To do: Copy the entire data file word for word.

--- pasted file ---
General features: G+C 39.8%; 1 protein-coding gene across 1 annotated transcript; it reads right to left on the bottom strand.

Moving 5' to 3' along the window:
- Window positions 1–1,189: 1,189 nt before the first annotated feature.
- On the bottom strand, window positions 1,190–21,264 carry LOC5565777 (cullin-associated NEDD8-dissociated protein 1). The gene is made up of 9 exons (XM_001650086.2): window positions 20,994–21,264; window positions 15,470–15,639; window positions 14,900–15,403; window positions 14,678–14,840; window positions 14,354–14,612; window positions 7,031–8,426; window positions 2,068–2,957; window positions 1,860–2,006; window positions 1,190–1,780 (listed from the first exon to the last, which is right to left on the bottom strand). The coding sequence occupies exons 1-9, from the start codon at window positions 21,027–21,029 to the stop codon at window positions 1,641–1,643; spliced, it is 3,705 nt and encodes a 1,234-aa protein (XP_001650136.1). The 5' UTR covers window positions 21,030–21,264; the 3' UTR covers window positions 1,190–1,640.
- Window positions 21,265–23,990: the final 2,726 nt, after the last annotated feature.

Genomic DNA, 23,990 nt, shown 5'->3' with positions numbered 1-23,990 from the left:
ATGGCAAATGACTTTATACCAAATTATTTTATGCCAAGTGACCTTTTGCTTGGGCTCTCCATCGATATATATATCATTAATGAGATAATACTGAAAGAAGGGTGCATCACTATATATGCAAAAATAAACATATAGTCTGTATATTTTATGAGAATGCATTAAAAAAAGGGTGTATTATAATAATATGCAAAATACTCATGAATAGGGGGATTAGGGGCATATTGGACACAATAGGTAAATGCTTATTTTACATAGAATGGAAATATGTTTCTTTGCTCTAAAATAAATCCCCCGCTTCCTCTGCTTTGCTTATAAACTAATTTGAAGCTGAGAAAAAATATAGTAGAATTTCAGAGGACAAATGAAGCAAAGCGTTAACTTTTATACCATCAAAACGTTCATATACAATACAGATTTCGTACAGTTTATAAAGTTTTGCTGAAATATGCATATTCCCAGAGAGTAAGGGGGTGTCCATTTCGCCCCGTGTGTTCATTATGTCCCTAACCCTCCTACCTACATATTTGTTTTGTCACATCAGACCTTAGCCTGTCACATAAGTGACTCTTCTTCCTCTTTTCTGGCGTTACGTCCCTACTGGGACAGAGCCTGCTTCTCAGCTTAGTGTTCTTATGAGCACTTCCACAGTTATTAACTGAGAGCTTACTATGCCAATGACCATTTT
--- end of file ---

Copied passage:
General features: G+C 39.8%; 1 protein-coding gene across 1 annotated transcript; it reads right to left on the bottom strand.

Moving 5' to 3' along the window:
- Window positions 1–1,189: 1,189 nt before the first annotated feature.
- On the bottom strand, window positions 1,190–21,264 carry LOC5565777 (cullin-associated NEDD8-dissociated protein 1). The gene is made up of 9 exons (XM_001650086.2): window positions 20,994–21,264; window positions 15,470–15,639; window positions 14,900–15,403; window positions 14,678–14,840; window positions 14,354–14,612; window positions 7,031–8,426; window positions 2,068–2,957; window positions 1,860–2,006; window positions 1,190–1,780 (listed from the first exon to the last, which is right to left on the bottom strand). The coding sequence occupies exons 1-9, from the start codon at window positions 21,027–21,029 to the stop codon at window positions 1,641–1,643; spliced, it is 3,705 nt and encodes a 1,234-aa protein (XP_001650136.1). The 5' UTR covers window positions 21,030–21,264; the 3' UTR covers window positions 1,190–1,640.
- Window positions 21,265–23,990: the final 2,726 nt, after the last annotated feature.

Genomic DNA, 23,990 nt, shown 5'->3' with positions numbered 1-23,990 from the left:
ATGGCAAATGACTTTATACCAAATTATTTTATGCCAAGTGACCTTTTGCTTGGGCTCTCCATCGATATATATATCATTAATGAGATAATACTGAAAGAAGGGTGCATCACTATATATGCAAAAATAAACATATAGTCTGTATATTTTATGAGAATGCATTAAAAAAAGGGTGTATTATAATAATATGCAAAATACTCATGAATAGGGGGATTAGGGGCATATTGGACACAATAGGTAAATGCTTATTTTACATAGAATGGAAATATGTTTCTTTGCTCTAAAATAAATCCCCCGCTTCCTCTGCTTTGCTTATAAACTAATTTGAAGCTGAGAAAAAATATAGTAGAATTTCAGAGGACAAATGAAGCAAAGCGTTAACTTTTATACCATCAAAACGTTCATATACAATACAGATTTCGTACAGTTTATAAAGTTTTGCTGAAATATGCATATTCCCAGAGAGTAAGGGGGTGTCCATTTCGCCCCGTGTGTTCATTATGTCCCTAACCCTCCTACCTACATATTTGTTTTGTCACATCAGACCTTAGCCTGTCACATAAGTGACTCTTCTTCCTCTTTTCTGGCGTTACGTCCCTACTGGGACAGAGCCTGCTTCTCAGCTTAGTGTTCTTATGAGCACTTCCACAGTTATTAACTGAGAGCTTACTATGCCAATGACCATTTT